Do Agents Need to Be Scheduled?: Page 2 of 2

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Meeting a New Array of Requirements

Admittedly, remote, scheduleless work is a bit of a radical concept for contact centers, and one that won't take hold overnight. However, the tech and employment environments have changed, so it deserves a look. Let's examine some of the obvious objections and requirements.

The most consistently heard objection is security. Agents often require access to confidential personal information, so companies argue that a freelance economy simply isn't an option. But in fact, employment model and location are separate from confidentiality. If a contact center can vet agents as on-site employees, they can vet them as remote contractors.

The second big objection is economies of scale. Sure, Uber can do this, but how can a single contact center attract enough agents for this model to work? Here, note that Uber was once small and is still expanding into new markets.

It's also important to note that scheduleless is not an all-or-none proposition. For example, a contact center may operate with a core scheduled staff, applying a scheduleless model for capacity swings. A scheduleless approach could also serve as a solution to retain talented agents who might otherwise retire or opt for part-time employment. Scheduling tools aren't eliminated, but a scheduleless model would dramatically simplify the functionality required of them.

Putting the Pieces Together: Making Scheduleless Work

A few must-haves make a scheduleless environment work. The potential pool of agents offers a clear and simple way to monitor load (or opportunity). Like Uber, this would be a pay-per-service model. Uber drivers don't get paid for being available, but for serving customers. A contact center could easily communicate service load via an app or even text messaging.

Uber also attempts to influence the available supply of drivers with its surge pricing model. The company pays more to drivers when demand increases in order to attract more drivers to become available. This too could be accomplished with contact center agents.

Uber has clear requirements for onboarding, and an effective training program. Uber requires drivers to have a valid license, pass a background test, and have an acceptable vehicle with insurance. It handles most of its onboarding and training through automated tools.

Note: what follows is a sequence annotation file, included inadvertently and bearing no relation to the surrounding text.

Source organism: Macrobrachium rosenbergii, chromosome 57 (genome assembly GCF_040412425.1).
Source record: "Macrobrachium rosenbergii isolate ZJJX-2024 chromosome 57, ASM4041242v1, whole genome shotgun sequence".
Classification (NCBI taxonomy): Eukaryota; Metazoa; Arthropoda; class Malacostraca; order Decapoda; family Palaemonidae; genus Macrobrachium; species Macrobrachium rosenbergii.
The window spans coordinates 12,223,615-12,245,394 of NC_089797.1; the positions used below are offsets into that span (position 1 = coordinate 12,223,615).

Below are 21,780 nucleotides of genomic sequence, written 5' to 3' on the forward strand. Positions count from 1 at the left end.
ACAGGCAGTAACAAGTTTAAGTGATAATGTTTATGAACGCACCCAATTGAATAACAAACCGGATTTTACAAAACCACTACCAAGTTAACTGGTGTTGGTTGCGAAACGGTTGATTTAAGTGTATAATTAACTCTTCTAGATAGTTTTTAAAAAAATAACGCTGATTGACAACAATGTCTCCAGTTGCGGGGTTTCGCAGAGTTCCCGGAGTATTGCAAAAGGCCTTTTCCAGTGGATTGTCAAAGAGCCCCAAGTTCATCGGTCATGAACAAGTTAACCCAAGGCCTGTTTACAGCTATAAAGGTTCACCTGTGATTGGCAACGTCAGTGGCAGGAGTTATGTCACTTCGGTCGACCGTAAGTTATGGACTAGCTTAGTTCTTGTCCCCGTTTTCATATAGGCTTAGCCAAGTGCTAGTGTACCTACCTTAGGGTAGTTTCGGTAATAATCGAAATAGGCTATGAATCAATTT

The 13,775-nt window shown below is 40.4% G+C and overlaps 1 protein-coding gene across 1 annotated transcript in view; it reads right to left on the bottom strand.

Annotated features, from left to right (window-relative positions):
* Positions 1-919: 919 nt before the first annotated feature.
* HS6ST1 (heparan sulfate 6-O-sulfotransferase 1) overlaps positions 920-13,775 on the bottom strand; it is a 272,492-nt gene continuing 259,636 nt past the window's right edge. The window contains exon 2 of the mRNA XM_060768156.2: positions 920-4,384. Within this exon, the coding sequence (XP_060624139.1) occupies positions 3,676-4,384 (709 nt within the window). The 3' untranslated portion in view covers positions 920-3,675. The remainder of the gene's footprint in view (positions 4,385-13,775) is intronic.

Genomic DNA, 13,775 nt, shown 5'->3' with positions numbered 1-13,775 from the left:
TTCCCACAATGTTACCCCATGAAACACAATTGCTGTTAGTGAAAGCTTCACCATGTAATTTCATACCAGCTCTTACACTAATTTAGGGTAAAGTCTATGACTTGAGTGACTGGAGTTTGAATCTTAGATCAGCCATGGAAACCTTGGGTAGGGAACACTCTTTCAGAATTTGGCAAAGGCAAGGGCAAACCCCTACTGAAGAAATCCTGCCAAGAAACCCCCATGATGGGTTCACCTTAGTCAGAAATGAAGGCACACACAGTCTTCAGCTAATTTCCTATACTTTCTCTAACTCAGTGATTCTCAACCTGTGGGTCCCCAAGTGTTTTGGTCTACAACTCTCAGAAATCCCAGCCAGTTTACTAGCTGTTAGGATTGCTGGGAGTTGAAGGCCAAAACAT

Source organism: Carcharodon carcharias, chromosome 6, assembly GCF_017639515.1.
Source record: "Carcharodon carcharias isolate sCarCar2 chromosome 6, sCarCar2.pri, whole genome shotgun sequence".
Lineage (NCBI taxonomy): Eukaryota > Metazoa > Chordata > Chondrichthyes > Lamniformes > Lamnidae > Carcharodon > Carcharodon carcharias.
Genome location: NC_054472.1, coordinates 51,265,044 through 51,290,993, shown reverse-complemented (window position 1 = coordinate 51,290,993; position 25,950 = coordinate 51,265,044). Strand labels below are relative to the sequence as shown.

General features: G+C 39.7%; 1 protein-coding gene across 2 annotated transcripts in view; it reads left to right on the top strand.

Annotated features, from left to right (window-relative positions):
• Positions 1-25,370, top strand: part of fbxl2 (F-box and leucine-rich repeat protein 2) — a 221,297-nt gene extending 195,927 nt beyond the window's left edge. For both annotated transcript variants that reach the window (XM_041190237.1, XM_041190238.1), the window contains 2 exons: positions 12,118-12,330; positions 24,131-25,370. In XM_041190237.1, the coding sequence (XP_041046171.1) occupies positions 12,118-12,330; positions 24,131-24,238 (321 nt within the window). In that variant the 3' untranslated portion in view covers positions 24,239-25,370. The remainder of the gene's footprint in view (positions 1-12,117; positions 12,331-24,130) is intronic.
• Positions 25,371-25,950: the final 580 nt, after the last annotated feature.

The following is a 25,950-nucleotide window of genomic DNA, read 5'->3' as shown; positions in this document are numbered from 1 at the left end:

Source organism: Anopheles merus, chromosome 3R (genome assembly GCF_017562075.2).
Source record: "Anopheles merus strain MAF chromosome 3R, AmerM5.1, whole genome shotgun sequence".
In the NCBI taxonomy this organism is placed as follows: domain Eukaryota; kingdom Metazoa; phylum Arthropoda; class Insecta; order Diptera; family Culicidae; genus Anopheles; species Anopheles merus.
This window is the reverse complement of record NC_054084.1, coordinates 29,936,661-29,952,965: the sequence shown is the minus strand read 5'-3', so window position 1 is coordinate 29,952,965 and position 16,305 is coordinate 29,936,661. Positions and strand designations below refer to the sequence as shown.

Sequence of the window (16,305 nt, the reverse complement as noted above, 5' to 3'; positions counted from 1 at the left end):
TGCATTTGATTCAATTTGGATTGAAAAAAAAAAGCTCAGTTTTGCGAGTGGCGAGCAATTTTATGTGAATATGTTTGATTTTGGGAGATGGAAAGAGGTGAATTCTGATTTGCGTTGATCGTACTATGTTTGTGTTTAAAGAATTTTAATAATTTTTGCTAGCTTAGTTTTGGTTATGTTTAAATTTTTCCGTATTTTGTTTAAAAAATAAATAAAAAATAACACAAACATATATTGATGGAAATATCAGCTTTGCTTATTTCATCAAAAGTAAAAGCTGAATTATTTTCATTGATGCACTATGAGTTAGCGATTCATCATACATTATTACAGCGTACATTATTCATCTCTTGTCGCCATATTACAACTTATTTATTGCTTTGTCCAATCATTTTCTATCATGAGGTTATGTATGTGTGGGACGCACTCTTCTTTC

A contact center would likely require agents to pass an on-demand screening and training process. Speech technologies can evaluate clarity and language skills. On-demand training modules train, track, and test agent skills.

A subtle but critical aspect of Uber's model is rapid payment. Driver-partners get paid soon after completing the job. In an on-demand model, there's little tolerance for the archaic "week in arrears every two weeks."

Regarding equipment, like Uber, it would be reasonable that call-center contractors provide their own equipment and bandwidth. This likely means Web-based agent applications for the contact center. Regardless of who pays for it, an at-home agent may only need a Chromebook and headset. The contact center could even offer this equipment under a rental program. That's an investment of less than $500 -- considerably less than a reliable sedan.

Another interesting twist could be the development of agent-as-a-service offerings from contact center providers. In this case, the provider itself creates a global network of on-demand agents. The service not only could include training and vetting, but also even the required seats and other system resources -- all wrapped up as an OpEx service.

The contact center market is rapidly moving toward cloud-delivered services. There's an opportunity to do more than revise the deployment model. The limiting factor in the contact center isn't technology, but mindset. We need to reimagine interactions and free ourselves from the cost containment goals that have frustrated so many.

The technology available allows open-minded staff to re-explore possibilities to achieve desired outcomes. There will be, as there always are, tons of objections to overcome -- training, supervision, data privacy, and more. But if they can be overcome in a traditional contact center, they can be overcome in a modern environment as well.

Changes to customer engagement are coming, and they will happen quicker than many expect. It took Uber just a few years to hire more than three million driver-partners. It took Walmart about 55 years to do the equivalent.

Dave Michels is a contributing editor and analyst at TalkingPointz.

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